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Parenting Styles : Knowledge to Increase the Quality of Your Parenting

Being a good parent doesn’t come naturally. It’s a learned experience – and not all of us had the best parents, either.  Learning to parent can be seen as a two-pronged approach; we can learn from our own experiences with kids, and then integrate external information from research and other parents around the world.  Knowing different archetypes of parenting styles can help to solidify how you understand your relationship with your children.  Knowledge of different parenting styles can increase the quality of your parenting.

Being introspective is the first step. How do I interact with my kid? How do they react to me and my unique parenting styles? After you look inward, look outward.  How do my experiences align with current research and advice from other successful parents?

Here are some academically defined parenting styles, as described by the Emotion-Related Parenting Styles (ERPS) scale.  These parenting styles have been confirmed internally consistent for females, both mothers and non-mothers, so Aunts take note! For males, some of these styles have not been confirmed to be consistent, specifically emotion disapproving. This means that internal-reliability of the measures are consistent for female participants in the study, but were less so for males. However, this doesn’t mean that fathers and uncles shouldn’t take these into account as well.

Emotion Approving
This involves the parental acceptance of negative emotions.
“I want my child to experience sadness.”
Emotion Disapproving
This involves the rejection of negative emotions.
“Children acting sad are just trying to get adults to feel sorry for them.”
Active Socialization
This style describes the tendency for parents to use emotion coaching for negative emotions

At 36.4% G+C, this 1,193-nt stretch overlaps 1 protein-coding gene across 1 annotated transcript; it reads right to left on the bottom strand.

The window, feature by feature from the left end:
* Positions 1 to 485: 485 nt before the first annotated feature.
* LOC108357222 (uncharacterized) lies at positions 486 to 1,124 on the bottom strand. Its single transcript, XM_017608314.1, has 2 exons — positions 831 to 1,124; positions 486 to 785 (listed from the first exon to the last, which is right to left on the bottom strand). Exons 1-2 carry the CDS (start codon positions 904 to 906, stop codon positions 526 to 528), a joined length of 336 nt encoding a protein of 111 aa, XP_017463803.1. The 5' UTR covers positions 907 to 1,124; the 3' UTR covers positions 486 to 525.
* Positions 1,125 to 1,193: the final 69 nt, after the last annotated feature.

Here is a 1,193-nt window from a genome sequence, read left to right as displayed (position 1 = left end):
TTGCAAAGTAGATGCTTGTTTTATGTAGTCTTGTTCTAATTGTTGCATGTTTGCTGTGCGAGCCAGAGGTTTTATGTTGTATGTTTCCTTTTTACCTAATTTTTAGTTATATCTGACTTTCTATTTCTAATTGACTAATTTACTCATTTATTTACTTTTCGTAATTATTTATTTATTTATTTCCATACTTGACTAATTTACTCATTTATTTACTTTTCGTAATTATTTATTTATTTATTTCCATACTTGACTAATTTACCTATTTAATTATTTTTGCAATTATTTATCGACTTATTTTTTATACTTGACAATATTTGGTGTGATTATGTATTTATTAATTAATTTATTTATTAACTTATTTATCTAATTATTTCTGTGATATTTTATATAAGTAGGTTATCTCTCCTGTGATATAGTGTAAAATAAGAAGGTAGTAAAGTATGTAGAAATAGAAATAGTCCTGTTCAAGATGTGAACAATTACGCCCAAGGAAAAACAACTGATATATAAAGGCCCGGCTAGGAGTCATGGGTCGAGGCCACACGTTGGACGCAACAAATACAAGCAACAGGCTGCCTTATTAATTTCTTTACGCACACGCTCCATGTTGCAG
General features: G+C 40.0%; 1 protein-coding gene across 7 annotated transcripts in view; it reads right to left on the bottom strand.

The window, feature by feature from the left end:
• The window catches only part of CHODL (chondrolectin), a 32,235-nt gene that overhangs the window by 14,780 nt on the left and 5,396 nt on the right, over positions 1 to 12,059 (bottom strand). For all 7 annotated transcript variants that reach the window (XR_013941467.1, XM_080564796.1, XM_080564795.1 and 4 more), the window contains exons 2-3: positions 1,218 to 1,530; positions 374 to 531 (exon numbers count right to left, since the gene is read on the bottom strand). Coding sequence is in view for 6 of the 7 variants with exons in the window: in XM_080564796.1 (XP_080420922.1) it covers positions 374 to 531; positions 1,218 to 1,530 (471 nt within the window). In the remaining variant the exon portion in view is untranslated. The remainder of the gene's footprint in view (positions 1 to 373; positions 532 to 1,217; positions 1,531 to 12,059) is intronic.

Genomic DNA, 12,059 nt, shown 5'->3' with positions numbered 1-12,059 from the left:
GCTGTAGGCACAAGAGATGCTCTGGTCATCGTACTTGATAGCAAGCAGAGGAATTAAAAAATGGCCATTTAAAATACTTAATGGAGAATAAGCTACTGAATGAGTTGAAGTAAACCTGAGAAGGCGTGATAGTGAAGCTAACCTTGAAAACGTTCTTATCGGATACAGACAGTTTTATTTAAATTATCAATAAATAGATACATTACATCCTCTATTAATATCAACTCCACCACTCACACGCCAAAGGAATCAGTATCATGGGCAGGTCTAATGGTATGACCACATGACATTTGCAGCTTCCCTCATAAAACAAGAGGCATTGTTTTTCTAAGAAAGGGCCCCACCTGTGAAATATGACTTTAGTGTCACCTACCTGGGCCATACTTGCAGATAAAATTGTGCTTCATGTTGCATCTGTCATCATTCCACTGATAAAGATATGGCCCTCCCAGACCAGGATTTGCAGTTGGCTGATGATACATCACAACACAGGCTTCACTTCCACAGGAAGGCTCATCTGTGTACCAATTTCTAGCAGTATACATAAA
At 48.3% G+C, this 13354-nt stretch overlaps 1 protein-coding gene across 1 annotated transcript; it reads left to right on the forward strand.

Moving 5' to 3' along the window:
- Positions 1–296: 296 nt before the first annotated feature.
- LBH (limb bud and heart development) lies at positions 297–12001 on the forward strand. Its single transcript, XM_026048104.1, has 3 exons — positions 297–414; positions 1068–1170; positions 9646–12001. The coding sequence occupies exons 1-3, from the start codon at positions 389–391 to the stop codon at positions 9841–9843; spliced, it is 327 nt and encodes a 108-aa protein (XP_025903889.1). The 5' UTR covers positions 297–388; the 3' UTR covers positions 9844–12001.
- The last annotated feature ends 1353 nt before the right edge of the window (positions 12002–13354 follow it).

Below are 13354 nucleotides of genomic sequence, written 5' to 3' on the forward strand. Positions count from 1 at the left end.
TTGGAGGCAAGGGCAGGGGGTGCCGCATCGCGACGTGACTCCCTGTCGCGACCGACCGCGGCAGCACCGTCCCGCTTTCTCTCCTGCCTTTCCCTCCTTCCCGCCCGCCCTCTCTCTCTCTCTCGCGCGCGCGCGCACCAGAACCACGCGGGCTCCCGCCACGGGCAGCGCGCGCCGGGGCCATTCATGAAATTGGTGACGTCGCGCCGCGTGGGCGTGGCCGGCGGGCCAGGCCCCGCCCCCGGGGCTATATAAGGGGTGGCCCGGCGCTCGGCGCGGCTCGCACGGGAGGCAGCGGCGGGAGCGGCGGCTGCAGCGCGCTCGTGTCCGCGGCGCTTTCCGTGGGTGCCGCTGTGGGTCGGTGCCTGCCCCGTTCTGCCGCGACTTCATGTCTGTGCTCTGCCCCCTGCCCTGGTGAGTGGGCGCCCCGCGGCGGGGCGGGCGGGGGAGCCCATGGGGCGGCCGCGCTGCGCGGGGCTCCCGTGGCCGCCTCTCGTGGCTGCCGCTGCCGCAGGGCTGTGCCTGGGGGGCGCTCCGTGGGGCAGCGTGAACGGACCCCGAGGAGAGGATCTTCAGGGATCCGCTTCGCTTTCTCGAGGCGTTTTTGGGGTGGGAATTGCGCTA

“When my child is angry, it’s time to problem solve.”

Passive Socialization
In contrast, this style entails an uncertain or ineffective socialization of negative emotions.
“When my child is sad, I’m not quite sure what he or she wants me to do.”

It is critical that your children are educated in the full range of emotional experiences.  Children get sad and they get angry – these are normal and healthy experiences.  It’s suggested in the present research that quality parenting techniques involve being supportive of emotional expression.  Communicate with your child and discover why they’re acting up.  Integrating your child’s emotional expressions into a discussion can be a fruitful discovery process.  Take the opportunity to dialogue with your children.  This will help to socialize them into a positive understanding of themselves and the world around them.

References:
Dunstan, D. A., Anderson, D. L., & Marks, A. G. (2015). Reliability of the Emotion-Related Parenting Styles Scale across gender and parent status groups. Early Education And Development, 26(8), 1234-1250. doi:10.1080/10409289.2015.1039435

By | 2017-08-27T21:07:19+00:00 September 13th, 2016|Parenting, Relationships|0 Comments

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